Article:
From the start I wasn’t even tempted by the Wii U. An unconvincing launch line up didn’t help things – although that didn’t stop me buying a PS4 (I’m such a hypocrite) – and the lack of third party support over its time in the market has been painful for the machine. If I was to get one it’d be due to first party support and, up to this year, for me, that had been lacking. While Super Mario 3D World, Mario Kart 8 and the HD re-release of Wind Waker (one of my favourite games ever) weren’t enough to convince me of a need to purchase one.
September the 27th of 2014 was the day that finally convinced me I needed a Wii U. I love Nintendo, and had been tempted by the odd title, but never enough to follow through. Then I went to the Eurogamer Expo (EGX) and I came away convinced. In a way it was probably fortunate that I got to play what I did. I had played Bloodborne, The Order: 1886, and Shadow of Mordor, but the queues for these were rather long, trying affairs. Nintendo’s stand was packed, and rightly so. The broad range of titles they gave us to play were richly coloured and much nicer to look at than the array of browns and greys amongst many of the other booths at the show. It was two games of their offering that really stole the show for me.
We’re well aware of the praise heaped on Bayonetta 2, and being a big fan of the first made me feel I’d like to play the second, but I wasn’t sure I’d be happy to buy a Wii U for it. Playing it at EGX set me off. I wanted it, it was ridiculously good, and I was buzzing. I only needed one more thing to push me over the edge, and that came about twenty minutes later.
Nintendo showed Splatoon to the world in their Nintendo Direct during E3, it’s typical Nintendo: bright, colourful, well animated characters, solid, functional worlds, and it looks fun. For those not in the know, it’s a multiplayer arena shooter, in a way it’s a MOBA. It was probably inevitable that Nintendo would try their hand at this genre sometime. You are part of a team of four squidwomen that use funky guns to fire ink around a level with the single goal being to cover more of area in your team’s colour than your opponents. Your ink can be used to take out your rivals, and ink on the ground and walls can be used to speed up world traversal in squid form. It makes more sense when you can see it.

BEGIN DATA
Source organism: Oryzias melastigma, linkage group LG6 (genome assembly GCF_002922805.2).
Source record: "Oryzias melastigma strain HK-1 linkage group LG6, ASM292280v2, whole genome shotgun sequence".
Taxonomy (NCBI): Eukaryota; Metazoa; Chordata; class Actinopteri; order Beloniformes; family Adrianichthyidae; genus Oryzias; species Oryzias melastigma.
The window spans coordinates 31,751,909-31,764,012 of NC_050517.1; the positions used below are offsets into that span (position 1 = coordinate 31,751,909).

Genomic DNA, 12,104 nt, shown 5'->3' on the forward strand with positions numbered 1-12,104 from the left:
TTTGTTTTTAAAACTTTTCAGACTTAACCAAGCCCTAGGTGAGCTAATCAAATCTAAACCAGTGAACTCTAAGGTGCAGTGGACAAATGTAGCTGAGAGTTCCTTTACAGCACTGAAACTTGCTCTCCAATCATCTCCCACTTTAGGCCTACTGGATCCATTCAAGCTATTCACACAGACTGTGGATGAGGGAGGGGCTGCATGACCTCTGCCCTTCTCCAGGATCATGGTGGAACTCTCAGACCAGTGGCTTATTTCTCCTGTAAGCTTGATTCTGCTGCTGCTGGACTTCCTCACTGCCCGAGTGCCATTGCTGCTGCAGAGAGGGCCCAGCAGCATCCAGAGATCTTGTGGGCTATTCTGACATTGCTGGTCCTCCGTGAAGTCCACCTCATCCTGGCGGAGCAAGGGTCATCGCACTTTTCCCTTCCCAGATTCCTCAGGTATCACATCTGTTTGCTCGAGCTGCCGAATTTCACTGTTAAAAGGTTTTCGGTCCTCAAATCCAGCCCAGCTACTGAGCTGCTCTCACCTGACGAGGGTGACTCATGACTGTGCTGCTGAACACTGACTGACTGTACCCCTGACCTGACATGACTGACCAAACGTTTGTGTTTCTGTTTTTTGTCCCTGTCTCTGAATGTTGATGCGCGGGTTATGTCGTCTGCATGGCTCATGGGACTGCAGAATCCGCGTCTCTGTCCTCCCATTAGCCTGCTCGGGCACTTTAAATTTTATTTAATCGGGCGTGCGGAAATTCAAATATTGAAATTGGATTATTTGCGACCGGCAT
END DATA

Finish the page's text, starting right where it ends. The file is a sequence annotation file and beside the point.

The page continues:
While waiting in the queue to play, my friends and I were split into separate groups and as a result were going to play each other. The reps did their best to create a competitive atmosphere (it came across a little embarrassing and many in the queues didn’t join in with the forced chanting), but when I got that pad in my hands I didn’t pay attention to anything else. Despite watching people play it while I was waiting in line, I wasn’t quite sure what to expect when it finally came around to my turn. But when the game started, it all just felt so natural. I haven’t used a control system that felt so right since Super Mario Sunshine on the GameCube. Back then, Mario just felt like he was an extension of you, making him move exactly as you wanted was poetry in motion. While Splatoon doesn’t have the array of moves Mario boasts of, the fact that the function of each button is just so rightly mapped to the controls is wondrous.
Fresh out of the blocks you and your teammates will proceed to coat the areas as you move through them, making sure you leave as few blank areas as possible as it’s all tallied up in terms of percentages by the end. If you run out of ink to spray, you simply press the shoulder button to change to squid form inside the ink to refill your supply. The added upshot of this is that while inside the ink, your movement speed is increased allowing you to traverse the areas faster (attempting to move through the opposing teams colour will slow you down significantly, though).
I’m pretty sure I died once, I know this because when you respawn at the starting area you can choose to either walk out normally, or use the map on the gamepad to warp to any one of your team-mates who are still alive. Upon doing so, your squidlady flies across the arena and crashes down at the location you chose fresh for the fight. It helps to prevent spawn point camping, provided there are actually people on your team still alive elsewhere in the arena.
I was having fun, something that, while I love Destiny, I have yet to truly feel. The satisfaction of painting a wall blue, before spinning around popping an opponent and then going back to colouring my immediate area before squidifying myself and zipping to the next area to go again, is intense. Once you’ve hit a certain amount of territory coverage, you get a limited use strong weapon, and quickly popping off a round of these lays waste to pretty much anyone you line up in your sights, yet it never seemed unfair.
My enthusiasm for the game once my play session was over was probably helped by the fact that my team won, and I came top of the board by a considerable margin. Regardless, I don’t play competitive shooters much, and this really got its hooks into me. It was my game of the show and it convinced me that I needed a Wii U. If you’re not hyped for Splatoon, take it from me: you should be. It’s quite brilliant, and if you feel that there’s a lot of good software for the Wii U but have yet to find the title that is the tipping point for you, then let this be the one.